How Do I Stop Creditors From Calling Me?
Under U.S. bankruptcy law, petitioning for a Chapter 7, Chapter 11 or Chapter 13 bankruptcy means that creditors must immediately stop all of their collection efforts. However, it might seem as though a few of your creditors didn’t get the notice. The collection letters are still being stuffed in your mailbox, and you’ve been subjected to more than one harassing phone call from a determined collector.
Being Harassed by Creditors?
There are two main ways that a creditor has to collect a debt. They either have their collection efforts managed by collections agency or an attorney. Collections agencies usually either purchase the debt or the debt is referred to them on a commission basis. While some collections agencies may have attorneys, most of them have only one tool available to them. That is harassing you over the phone until the debt is paid. Attorneys can do much more including filing a lawsuit against you, obtaining a judgment, and then garnishing your wages.
Creditor Misconduct During Collections Efforts
If the creditor is legitimate, they will place the account on your credit report and then attempt to contact you to remove it. In some cases, the debt is uncollectible or, in other words, it has passed the statute of limitations. Companies buy this uncollectible debt en masse for pennies on the dollar and then harass people into paying on debts that are no longer collectible.
While they can still take your money (and will), they cannot sue you, obtain a judgment, or take any other aggressive collections action against you. For all intents and purposes, the debt is uncollectible. In Texas, the statute of limitations is four years. After seven years, that debt is no longer reportable. In other words, even if the debt appears on your credit report, once seven years have elapsed, it no longer will and once four years have elapsed, the creditor has lost their chance to sue you.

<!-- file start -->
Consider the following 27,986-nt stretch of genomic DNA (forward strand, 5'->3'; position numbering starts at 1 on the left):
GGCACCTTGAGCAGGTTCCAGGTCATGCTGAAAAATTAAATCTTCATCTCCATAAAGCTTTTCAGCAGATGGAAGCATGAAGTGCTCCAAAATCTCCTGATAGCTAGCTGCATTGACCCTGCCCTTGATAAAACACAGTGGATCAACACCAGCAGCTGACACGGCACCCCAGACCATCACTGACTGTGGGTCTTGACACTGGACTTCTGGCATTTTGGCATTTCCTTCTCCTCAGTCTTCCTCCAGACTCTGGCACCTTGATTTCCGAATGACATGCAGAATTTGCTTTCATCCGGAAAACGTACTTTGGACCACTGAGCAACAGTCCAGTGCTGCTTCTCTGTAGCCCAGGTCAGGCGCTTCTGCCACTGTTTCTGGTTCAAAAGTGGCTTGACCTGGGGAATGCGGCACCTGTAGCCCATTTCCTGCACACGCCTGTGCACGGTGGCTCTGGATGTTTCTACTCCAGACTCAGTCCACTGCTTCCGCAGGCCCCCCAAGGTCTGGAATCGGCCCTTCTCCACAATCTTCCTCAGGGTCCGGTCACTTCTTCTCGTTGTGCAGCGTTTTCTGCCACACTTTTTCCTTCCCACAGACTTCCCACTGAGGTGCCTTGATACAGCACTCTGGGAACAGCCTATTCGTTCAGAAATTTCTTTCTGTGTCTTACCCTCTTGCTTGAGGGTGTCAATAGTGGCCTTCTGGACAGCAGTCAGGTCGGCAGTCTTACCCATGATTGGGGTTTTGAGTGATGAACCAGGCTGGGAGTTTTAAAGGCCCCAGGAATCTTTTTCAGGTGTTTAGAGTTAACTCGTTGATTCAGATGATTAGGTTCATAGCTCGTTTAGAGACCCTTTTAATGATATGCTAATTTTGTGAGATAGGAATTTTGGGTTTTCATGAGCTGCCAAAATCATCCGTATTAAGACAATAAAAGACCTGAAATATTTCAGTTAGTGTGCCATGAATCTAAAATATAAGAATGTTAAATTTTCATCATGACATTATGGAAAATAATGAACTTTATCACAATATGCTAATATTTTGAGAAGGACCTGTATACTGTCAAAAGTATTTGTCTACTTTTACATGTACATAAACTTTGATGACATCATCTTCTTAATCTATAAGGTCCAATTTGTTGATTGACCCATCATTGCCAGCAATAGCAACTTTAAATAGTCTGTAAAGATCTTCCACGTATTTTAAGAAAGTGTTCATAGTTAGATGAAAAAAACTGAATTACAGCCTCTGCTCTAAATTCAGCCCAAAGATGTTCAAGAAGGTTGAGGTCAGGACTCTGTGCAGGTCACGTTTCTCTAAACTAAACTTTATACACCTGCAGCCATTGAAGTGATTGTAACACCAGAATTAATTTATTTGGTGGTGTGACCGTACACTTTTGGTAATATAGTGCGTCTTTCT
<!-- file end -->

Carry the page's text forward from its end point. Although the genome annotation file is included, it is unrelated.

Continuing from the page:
What Creditors Are Not Allowed to Do
Additionally, there are certain actions that are prohibited by both the Fair Debt Collection Practices Act (FDCPA) and the Fair Credit Reporting Act (FCRA). While they can phone you day in and day out, there are limits on how often they can call and during what times. They cannot call you after 9pm or before 8am. Additionally, it is unlawful for creditors to:
- Deceive or threaten to sue you or make any threats that they actually can’t follow through on;
- Repeatedly call you or call you non-stop (they can only call you so many times in a day);
- Call you at work if you have specifically requested not to be called there;
- Call your family, friends, or employer to make your debt known (they can call them to attempt to locate you but they cannot mention the debt);
- Publish your name in relation to your debt;
- Threaten to arrest you or impact your child custody;
- Threaten to terminate your social security, public assistance, or any other government benefits; or
- Insult you or use obscene language.
In addition, if you have an attorney representing you, they must contact you through your bankruptcy attorney. They may not contact you directly. If they do, you can refer them to your attorney.